My first visit was hampered by deep impenetrable fog, thankfully I'd left Garnwnda and the Lady gate stone out so this was the return visit eighteen months in the making.
I parked in the same place as before, and walked through the same farm , barked at by the same dogs probably and walked up the same path, the sign pointing out the cromlech is still there but the abundant plant growth and slugs were absent, glee !
The giant capstone was easier to define from the ground without the high grasses, and the strange triangles on the upper surface of the capstone still look freaky, are they man made or natural, I don't know but they are stained reddish as though from iron or something. Once more I climb the rocks just a few feet from the chamber and look down upon the mighty stone, held only just aloft by its small orthostats. Then I let my gaze wander around, I can't see the Lady gate standing stone from here the crest of the hill hides it from view, just like Garnwnda does with Parc Hen standing stone, the rocks of Garn Folch hides Garnwnda and it's chamber from me too, a complicated game of hide and seek are afoot, but i'm not sure of it's rules or it's meaning, if there is one. But the forts around and on Garn Fawr are highly visible, but they're not playing the same game.
I bid the chamber adieu and set off for the elusive Lady stone, but i'll be back soon enough.
I parked on the road by Gilfach farm entrance and walked up the drive, its also the course of the footpath so I waved at the farmer in his kitchen with the air of someone who's aloud to be there.
Through a gate is the half overgrown path straight as an arrow up the hillside, a helpful signpost points further on and tells us Cromlech 150m....Awsome
But very very wet and you havent seen this many slugs anywhere I promise you.
I had no idea what the cromlech would look like but the word cromlech always conjures pictures of Maen y Bard on Tal y Fan for me which was very unhelpful as it looks nothing like what I found.
Beneath the first rock outcrop you come to is a large flat stone, this is it.
On such a misty morning there was no view at all so there was no choice but to get in and have a look round. The capstone is completely elavated from the earth, held up by orthostats 18" high and smaller chock stones. Inside was two feet high, quite dry and comfy but my squirming for pictures of the orthostats got me filthy, angry wife filthy.
The capstone if you can call it that, is immense, on its upper surface are two triangular depressions and a straight line. I thought nature abhors straight lines, but its not the first Ive seen today.
On a beautiful summers evening this would be a perfect place to be, but wet cold and dirty with slugs on top isnt the perfect equinox.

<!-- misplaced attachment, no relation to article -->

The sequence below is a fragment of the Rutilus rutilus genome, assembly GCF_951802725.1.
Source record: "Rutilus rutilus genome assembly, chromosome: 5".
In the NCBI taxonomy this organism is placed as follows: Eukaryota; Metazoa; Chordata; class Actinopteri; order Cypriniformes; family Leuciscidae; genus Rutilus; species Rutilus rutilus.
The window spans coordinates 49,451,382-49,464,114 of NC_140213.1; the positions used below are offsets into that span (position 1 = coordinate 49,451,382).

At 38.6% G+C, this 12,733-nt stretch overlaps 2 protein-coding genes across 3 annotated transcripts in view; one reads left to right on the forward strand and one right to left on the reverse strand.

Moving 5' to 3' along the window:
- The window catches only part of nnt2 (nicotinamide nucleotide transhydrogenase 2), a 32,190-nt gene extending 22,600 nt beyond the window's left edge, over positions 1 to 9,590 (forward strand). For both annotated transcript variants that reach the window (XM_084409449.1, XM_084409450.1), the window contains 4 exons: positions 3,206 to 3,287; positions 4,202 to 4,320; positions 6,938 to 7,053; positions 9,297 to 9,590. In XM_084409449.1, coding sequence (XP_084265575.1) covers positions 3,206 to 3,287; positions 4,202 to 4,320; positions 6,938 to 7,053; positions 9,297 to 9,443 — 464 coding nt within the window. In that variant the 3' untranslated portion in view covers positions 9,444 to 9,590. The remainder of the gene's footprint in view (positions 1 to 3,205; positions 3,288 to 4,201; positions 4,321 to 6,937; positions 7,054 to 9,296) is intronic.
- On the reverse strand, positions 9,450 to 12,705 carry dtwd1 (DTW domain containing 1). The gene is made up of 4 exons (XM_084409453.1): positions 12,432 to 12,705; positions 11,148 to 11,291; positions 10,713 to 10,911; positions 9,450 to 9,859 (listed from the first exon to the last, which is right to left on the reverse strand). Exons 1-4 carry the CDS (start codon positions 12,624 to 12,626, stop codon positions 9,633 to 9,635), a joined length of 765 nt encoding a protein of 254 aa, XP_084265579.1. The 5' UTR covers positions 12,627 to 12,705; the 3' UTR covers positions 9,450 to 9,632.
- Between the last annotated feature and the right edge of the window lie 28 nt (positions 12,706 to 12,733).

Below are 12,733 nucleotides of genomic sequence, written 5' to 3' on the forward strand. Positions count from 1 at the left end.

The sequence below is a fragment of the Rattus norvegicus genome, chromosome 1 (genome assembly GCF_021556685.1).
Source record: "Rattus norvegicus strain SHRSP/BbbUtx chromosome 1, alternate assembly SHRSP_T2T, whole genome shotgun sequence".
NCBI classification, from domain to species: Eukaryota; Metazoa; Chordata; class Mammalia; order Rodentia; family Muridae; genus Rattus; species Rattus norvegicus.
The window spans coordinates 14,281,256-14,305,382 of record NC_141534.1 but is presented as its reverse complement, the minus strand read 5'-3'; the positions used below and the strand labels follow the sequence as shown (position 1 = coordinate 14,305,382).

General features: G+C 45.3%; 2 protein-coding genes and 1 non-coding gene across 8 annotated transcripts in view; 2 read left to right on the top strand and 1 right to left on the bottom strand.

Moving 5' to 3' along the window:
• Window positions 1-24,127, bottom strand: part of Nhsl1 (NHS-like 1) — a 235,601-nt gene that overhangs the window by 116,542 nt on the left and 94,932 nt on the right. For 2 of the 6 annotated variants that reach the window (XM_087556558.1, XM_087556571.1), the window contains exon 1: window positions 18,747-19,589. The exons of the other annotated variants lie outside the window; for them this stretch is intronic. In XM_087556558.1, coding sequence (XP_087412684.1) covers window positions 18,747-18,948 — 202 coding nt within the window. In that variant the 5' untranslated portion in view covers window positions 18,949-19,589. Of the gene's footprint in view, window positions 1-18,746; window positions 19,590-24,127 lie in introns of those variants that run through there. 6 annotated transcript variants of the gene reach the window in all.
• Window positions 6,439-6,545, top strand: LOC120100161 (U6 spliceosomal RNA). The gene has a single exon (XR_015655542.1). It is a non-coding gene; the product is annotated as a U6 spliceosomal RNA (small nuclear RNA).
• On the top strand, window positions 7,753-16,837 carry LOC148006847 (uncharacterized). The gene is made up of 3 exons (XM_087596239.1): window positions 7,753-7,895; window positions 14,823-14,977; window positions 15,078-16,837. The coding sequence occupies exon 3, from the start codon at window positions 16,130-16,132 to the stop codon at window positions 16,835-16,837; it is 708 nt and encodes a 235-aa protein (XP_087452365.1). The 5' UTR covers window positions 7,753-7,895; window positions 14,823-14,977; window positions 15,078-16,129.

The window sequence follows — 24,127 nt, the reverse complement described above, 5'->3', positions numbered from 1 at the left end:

Barber & Williams (1989) say it's a biggy, 13 and a half feet long capstone on four uprights.
Children & Nash (1997) say it's a very low cromlech – a few centimetres above the ground - cut into the rock, and at a distance almost indistinguishable from the natural forms. It's a sub-megalithic tomb, with the sunken chamber being part above and part below ground level. They also assert that there's no evidence of a covering mound, and indeed that the ledge is probably too narrow to have ever had one.
GE Daniel (1950) suggests the capstone could be in its natural place, with it being underpinned whilst the chamber was cut underneath it.
CT Barker (1992) suggests that what appears to be remnants of other uprights are in fact remains of drystone walling.
Richard Fenton (1811) records charcoal and pottery being recovered from the site in 1800.
Like Garnwnda, Carn Wen, Ffynnon Druidion and Penrhiw cromlechs, this is clearly oriented on an adjacent rock outcrop, which in itself may have been the proto-temple, in the same way Cnoc an Tursa is at Calanais.
However, we utterly failed to find the exact location of this cromlech. The hilltop is awash with aggressive and punishing gorse, and as we couldn't see where the monument was among it we gave up.
According to the information on Coflein, Carn Gilfach has a huge capstone 13'6" long, 8' wide and 3' thick. It is supported by orthostats 18" high underneath - it was probably made by undercutting a natural boulder. In the 19th century, charcoal, pottery and flint were found inside. It was once thought that another tomb lay close by, but this is probably a natural feature. Which of course doesn't rule it out as being used as a tomb, one assumes..